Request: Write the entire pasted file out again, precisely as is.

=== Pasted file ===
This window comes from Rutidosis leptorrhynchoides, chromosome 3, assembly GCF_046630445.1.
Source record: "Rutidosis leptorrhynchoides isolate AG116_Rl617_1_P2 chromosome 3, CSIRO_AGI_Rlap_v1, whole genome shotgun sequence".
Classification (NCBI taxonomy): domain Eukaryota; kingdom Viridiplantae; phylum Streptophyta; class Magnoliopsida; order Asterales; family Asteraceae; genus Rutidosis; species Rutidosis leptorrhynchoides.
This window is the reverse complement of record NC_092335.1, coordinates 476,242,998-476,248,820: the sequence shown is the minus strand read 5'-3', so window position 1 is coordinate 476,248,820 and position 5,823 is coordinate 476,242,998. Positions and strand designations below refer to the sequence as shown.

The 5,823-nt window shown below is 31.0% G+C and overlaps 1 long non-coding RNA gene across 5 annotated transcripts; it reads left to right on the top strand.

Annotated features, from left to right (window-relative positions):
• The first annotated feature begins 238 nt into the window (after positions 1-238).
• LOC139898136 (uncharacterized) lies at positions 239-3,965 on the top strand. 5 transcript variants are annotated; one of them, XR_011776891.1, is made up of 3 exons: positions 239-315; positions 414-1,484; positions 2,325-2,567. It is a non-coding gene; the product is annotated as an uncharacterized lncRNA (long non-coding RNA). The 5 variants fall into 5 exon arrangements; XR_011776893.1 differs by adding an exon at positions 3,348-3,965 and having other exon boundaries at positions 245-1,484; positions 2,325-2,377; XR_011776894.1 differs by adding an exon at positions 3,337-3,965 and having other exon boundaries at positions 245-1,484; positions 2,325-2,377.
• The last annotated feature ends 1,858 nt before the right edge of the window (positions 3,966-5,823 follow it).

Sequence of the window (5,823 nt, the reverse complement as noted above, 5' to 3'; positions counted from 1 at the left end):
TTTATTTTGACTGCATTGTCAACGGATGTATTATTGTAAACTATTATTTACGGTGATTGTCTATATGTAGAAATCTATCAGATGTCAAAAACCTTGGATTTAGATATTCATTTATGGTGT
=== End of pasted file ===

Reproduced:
This window comes from Rutidosis leptorrhynchoides, chromosome 3, assembly GCF_046630445.1.
Source record: "Rutidosis leptorrhynchoides isolate AG116_Rl617_1_P2 chromosome 3, CSIRO_AGI_Rlap_v1, whole genome shotgun sequence".
Classification (NCBI taxonomy): domain Eukaryota; kingdom Viridiplantae; phylum Streptophyta; class Magnoliopsida; order Asterales; family Asteraceae; genus Rutidosis; species Rutidosis leptorrhynchoides.
This window is the reverse complement of record NC_092335.1, coordinates 476,242,998-476,248,820: the sequence shown is the minus strand read 5'-3', so window position 1 is coordinate 476,248,820 and position 5,823 is coordinate 476,242,998. Positions and strand designations below refer to the sequence as shown.

The 5,823-nt window shown below is 31.0% G+C and overlaps 1 long non-coding RNA gene across 5 annotated transcripts; it reads left to right on the top strand.

Annotated features, from left to right (window-relative positions):
• The first annotated feature begins 238 nt into the window (after positions 1-238).
• LOC139898136 (uncharacterized) lies at positions 239-3,965 on the top strand. 5 transcript variants are annotated; one of them, XR_011776891.1, is made up of 3 exons: positions 239-315; positions 414-1,484; positions 2,325-2,567. It is a non-coding gene; the product is annotated as an uncharacterized lncRNA (long non-coding RNA). The 5 variants fall into 5 exon arrangements; XR_011776893.1 differs by adding an exon at positions 3,348-3,965 and having other exon boundaries at positions 245-1,484; positions 2,325-2,377; XR_011776894.1 differs by adding an exon at positions 3,337-3,965 and having other exon boundaries at positions 245-1,484; positions 2,325-2,377.
• The last annotated feature ends 1,858 nt before the right edge of the window (positions 3,966-5,823 follow it).

Sequence of the window (5,823 nt, the reverse complement as noted above, 5' to 3'; positions counted from 1 at the left end):
TTTATTTTGACTGCATTGTCAACGGATGTATTATTGTAAACTATTATTTACGGTGATTGTCTATATGTAGAAATCTATCAGATGTCAAAAACCTTGGATTTAGATATTCATTTATGGTGT